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Emily in Paris’ Jean-Christophe Bouvet: ‘Pierre displays a childlike behaviour and a decadent madness that make the character friendly’

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Featured image: Netflix


Hold on to your berets, Emily in Paris has been renewed for two more seasons. Created by Sex and The Citys’ Darren Star, the American comedy-drama first premiered in October 2020 and has been a mainstay in Netflix’s arsenal ever since.

During its first 20 days on Netflix, 58 million people were drawn into the fast-growing series. and after the second series premiered in December, it ranked in second place on Netflix’s Top 10; just missing out on the top spot to The Witcher.

After Emily Cooper’s (Lily Collins) boss in Chicago becomes pregnant, Cooper is sent in her place to Paris to work at Parsian-marketing company, Savoir. It is here that the electrifying events unfold, from flourishing romances to extravagant parties. We are living vicariously through our vivacious protagonist.

There is nothing ‘Ringarde’ (french for cheesy and tacky) about Bouvet’s character, Pierre Cadault. He is immensely fashionable and fiercely flamboyant. First introduced as a once hip designer in need of a comeback, he doesn’t appear to be based on one single fashion designer. However, parallels could be drawn to other real influential figures, such as a French version of Donatella Versace. Smashing creme brulee while wallowing in self-pity, and gossiping about Dan in Gossip Girl with Cooper are but two of his most memorable scenes.

In order to find out more about the man behind one of the show’s well-dressed and well-loved characters, aAh! Magazine spoke to Bouvet over email to find out more about his favourite scene, the representation of French people, and what he’s never been asked.

Bouvet as Pierre Cadault
Credit: Netflix

What drew you to the role of Pierre Cadault? 

I was excited and curious to work with an American production of this magnitude, by the glamour, which brings together the world of fashion and the world of entertainment, of which I am a part as an actor. Climbing the steps in Cannes during the festival has a lot to do with a fashion show. I feel very comfortable in these mundane events. For the story, I was conceived in Nice’s only palace on the French Riviera: Le Negresco.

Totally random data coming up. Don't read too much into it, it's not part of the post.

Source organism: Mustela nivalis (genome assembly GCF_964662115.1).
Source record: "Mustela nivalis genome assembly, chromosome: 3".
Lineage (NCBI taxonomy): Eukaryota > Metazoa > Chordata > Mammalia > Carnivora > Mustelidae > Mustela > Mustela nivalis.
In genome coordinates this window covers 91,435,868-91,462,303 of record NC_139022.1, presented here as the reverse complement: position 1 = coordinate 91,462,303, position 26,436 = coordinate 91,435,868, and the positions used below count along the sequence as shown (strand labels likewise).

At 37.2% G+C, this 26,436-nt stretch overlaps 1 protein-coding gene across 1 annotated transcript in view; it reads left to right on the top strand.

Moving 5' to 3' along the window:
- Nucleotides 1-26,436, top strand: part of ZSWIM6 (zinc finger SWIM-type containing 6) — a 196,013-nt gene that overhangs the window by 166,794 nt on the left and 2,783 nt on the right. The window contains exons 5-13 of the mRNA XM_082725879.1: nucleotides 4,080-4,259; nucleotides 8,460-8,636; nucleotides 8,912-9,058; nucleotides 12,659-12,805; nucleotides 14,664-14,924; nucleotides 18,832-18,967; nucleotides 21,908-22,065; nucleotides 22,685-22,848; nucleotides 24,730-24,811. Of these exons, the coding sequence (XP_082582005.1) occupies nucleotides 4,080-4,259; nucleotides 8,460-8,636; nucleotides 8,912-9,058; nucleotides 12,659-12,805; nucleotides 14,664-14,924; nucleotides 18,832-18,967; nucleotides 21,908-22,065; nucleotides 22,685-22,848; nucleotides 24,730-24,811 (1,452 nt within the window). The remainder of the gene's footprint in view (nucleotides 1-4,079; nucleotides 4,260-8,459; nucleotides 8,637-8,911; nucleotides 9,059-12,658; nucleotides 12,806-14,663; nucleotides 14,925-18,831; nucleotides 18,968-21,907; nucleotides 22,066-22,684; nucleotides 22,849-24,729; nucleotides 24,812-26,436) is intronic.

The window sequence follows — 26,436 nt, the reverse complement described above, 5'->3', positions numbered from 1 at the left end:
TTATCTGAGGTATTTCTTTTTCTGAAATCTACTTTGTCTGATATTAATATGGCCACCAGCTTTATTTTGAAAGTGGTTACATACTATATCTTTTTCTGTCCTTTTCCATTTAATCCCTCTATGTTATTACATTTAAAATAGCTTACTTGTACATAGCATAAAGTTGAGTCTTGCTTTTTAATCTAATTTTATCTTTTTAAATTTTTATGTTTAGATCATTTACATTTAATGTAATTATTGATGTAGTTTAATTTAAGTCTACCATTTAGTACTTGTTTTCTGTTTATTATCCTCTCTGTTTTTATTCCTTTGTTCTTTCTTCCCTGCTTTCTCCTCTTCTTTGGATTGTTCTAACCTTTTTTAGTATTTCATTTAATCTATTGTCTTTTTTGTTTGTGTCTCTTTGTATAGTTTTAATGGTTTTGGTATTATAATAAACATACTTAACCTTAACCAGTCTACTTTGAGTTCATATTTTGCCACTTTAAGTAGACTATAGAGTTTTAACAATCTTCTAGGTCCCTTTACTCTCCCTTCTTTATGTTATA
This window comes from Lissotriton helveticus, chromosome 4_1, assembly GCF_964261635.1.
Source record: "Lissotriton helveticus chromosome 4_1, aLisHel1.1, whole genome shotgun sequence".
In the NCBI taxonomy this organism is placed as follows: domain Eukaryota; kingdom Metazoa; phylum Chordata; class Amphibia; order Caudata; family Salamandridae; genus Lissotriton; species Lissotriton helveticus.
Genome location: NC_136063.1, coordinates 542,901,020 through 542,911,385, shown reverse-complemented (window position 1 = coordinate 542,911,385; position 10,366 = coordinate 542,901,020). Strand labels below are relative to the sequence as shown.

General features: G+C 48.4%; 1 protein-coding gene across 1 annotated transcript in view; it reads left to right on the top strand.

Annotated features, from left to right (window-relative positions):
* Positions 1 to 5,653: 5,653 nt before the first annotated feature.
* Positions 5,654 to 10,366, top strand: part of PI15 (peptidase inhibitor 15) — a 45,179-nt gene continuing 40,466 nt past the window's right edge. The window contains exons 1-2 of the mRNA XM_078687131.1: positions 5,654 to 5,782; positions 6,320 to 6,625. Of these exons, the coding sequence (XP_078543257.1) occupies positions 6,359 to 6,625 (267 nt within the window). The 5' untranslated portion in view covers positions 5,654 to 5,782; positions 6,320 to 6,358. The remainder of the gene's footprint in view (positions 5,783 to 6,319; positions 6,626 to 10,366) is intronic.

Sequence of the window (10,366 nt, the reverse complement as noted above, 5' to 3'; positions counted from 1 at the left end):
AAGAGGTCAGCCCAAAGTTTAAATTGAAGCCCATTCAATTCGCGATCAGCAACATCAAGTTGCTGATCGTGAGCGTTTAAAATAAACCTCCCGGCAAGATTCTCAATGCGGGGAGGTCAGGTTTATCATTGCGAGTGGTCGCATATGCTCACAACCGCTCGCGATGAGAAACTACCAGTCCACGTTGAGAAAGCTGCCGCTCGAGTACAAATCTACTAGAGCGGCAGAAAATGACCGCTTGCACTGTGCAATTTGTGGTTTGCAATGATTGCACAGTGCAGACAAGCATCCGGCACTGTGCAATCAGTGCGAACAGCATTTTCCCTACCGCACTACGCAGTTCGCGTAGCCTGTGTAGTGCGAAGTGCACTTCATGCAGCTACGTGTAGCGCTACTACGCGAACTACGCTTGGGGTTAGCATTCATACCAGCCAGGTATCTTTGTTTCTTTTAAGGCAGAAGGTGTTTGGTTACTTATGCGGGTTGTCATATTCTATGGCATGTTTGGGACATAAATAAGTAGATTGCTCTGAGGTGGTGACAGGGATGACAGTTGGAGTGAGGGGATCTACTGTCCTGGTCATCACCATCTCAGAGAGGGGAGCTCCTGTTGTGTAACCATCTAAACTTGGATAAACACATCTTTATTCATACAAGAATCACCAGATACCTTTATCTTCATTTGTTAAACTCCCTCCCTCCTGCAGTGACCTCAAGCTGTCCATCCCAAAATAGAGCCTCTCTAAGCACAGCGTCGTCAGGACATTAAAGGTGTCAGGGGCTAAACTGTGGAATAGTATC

Do you have any specific similarities or differences with the character of Pierre Cadault?

I have the impression that the cinema draws me more towards an intellectual process while the world of fashion represented by Pierre Cadault pushes me to have a more artistic approach. The same happens if these features are present at home, the character of Cadault goes very far with narcissism and exhibitionism.

Do you have a favourite scene or line in the series?

I have been especially entertained by the crème brûlée scene in season one. Pierre displays a childlike behaviour and a decadent madness that make the character friendly. It is a nod to the film Amélie by Jean-Pierre Jeunet.

Bouvet and Collins in the “crème brûlée scene”
Image Credit: Netflix

Do you have any favourite behind-the-scenes memories from the show so far?

The filming sequence at the Opéra Garnier where Pierre Cadault evokes Dan and the Gossip Girl series. Lilly Collins was amazed by the openness with which I spoke of the series when I didn’t know at all what it was about. She mentions this anecdote jokingly in an interview on the internet.

At the end of season two, Emily answered a phone call deciding her fate at Savoir. What do you think she decided?

I think she’s going to leave Savoir to follow Sylvie in a new adventure.

Emily in Paris has been confirmed for two more seasons. What are your hopes for Pierre Cadault and the show?

In the last episode of season two, Sylvie says that she is going to take the staff with whom she worked at Savoir with her. As a client, Pierre Cadault is part of this staff. I would like the veil on Cadault ‘s private life, about which we don’t know a thing at the moment, to be lifted.

In season two, while Emily isn’t in the room, the characters speak in French. Has switching between languages caused any problems?

I have lived many years in London surrounded by French and English speakers, what got me used to switching between languages all the time. I enjoy this intellectual exercise in my job as an actor.

Do you think the writers go it right with their representation of French people?

We can blame Emily in Paris for playing with clichés about the way the French criticise the laid-back attitude of the Americans, but this is not far from the truth.

How would you spend your day off from filming?

I’m currently writing my memoirs, which will become the subject of a book and a film entitled Pépé Poire which is the masculine of Mes Mémoires and the homophone of Mémé Moire.

Outside of the series, what are you working on or enjoying doing?

I am currently promoting two feature films: Les Indociles by Jean-Marc Barr and Down in Paris by Anthony Hickling. I really enjoy taking the journalists to the Café Beaubourg to taste the wonderful hot chocolate they serve.

Is there anything you’ve never been asked but wish that you had, If so, what would it be?

What are your favourite composers? (Proust Questionnaire) My answer would be Perotin the Great and Germaine Taillefer.


Watch Emily in Paris on Netflix.

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About the author / 

Camilla Whitfield

Fourth Year BA English with Overseas Study | Music Editor | Manchester & Leipzig | Music & Gig Enthusiast

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